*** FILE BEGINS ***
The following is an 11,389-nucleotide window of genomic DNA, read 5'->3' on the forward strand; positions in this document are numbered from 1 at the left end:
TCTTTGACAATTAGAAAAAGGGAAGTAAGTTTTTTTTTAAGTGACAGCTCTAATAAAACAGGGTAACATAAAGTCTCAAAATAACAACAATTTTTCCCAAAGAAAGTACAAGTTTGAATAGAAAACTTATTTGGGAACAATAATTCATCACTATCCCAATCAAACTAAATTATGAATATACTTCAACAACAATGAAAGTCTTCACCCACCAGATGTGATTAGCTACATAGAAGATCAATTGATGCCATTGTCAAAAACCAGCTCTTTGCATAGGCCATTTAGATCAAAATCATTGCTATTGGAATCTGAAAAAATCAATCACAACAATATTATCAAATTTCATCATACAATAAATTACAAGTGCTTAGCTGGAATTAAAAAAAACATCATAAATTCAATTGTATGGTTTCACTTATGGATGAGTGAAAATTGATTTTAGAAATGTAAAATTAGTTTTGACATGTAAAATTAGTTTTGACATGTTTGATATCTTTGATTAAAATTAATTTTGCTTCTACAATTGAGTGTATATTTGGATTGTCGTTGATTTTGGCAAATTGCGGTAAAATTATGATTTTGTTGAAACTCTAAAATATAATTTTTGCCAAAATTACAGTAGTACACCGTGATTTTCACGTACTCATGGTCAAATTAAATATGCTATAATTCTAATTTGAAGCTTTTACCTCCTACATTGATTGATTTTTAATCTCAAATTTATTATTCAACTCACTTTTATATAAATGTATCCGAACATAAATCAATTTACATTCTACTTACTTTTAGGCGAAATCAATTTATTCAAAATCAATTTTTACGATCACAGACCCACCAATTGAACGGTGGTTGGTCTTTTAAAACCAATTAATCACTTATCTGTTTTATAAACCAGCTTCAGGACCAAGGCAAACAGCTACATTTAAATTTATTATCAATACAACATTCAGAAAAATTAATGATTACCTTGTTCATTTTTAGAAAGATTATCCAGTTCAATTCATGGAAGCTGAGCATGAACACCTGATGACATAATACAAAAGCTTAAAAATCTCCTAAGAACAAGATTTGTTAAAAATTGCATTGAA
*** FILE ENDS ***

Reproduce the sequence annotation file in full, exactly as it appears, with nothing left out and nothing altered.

The following is an 11,389-nucleotide window of genomic DNA, read 5'->3' on the forward strand; positions in this document are numbered from 1 at the left end:
TCTTTGACAATTAGAAAAAGGGAAGTAAGTTTTTTTTTAAGTGACAGCTCTAATAAAACAGGGTAACATAAAGTCTCAAAATAACAACAATTTTTCCCAAAGAAAGTACAAGTTTGAATAGAAAACTTATTTGGGAACAATAATTCATCACTATCCCAATCAAACTAAATTATGAATATACTTCAACAACAATGAAAGTCTTCACCCACCAGATGTGATTAGCTACATAGAAGATCAATTGATGCCATTGTCAAAAACCAGCTCTTTGCATAGGCCATTTAGATCAAAATCATTGCTATTGGAATCTGAAAAAATCAATCACAACAATATTATCAAATTTCATCATACAATAAATTACAAGTGCTTAGCTGGAATTAAAAAAAACATCATAAATTCAATTGTATGGTTTCACTTATGGATGAGTGAAAATTGATTTTAGAAATGTAAAATTAGTTTTGACATGTAAAATTAGTTTTGACATGTTTGATATCTTTGATTAAAATTAATTTTGCTTCTACAATTGAGTGTATATTTGGATTGTCGTTGATTTTGGCAAATTGCGGTAAAATTATGATTTTGTTGAAACTCTAAAATATAATTTTTGCCAAAATTACAGTAGTACACCGTGATTTTCACGTACTCATGGTCAAATTAAATATGCTATAATTCTAATTTGAAGCTTTTACCTCCTACATTGATTGATTTTTAATCTCAAATTTATTATTCAACTCACTTTTATATAAATGTATCCGAACATAAATCAATTTACATTCTACTTACTTTTAGGCGAAATCAATTTATTCAAAATCAATTTTTACGATCACAGACCCACCAATTGAACGGTGGTTGGTCTTTTAAAACCAATTAATCACTTATCTGTTTTATAAACCAGCTTCAGGACCAAGGCAAACAGCTACATTTAAATTTATTATCAATACAACATTCAGAAAAATTAATGATTACCTTGTTCATTTTTAGAAAGATTATCCAGTTCAATTCATGGAAGCTGAGCATGAACACCTGATGACATAATACAAAAGCTTAAAAATCTCCTAAGAACAAGATTTGTTAAAAATTGCATTGAA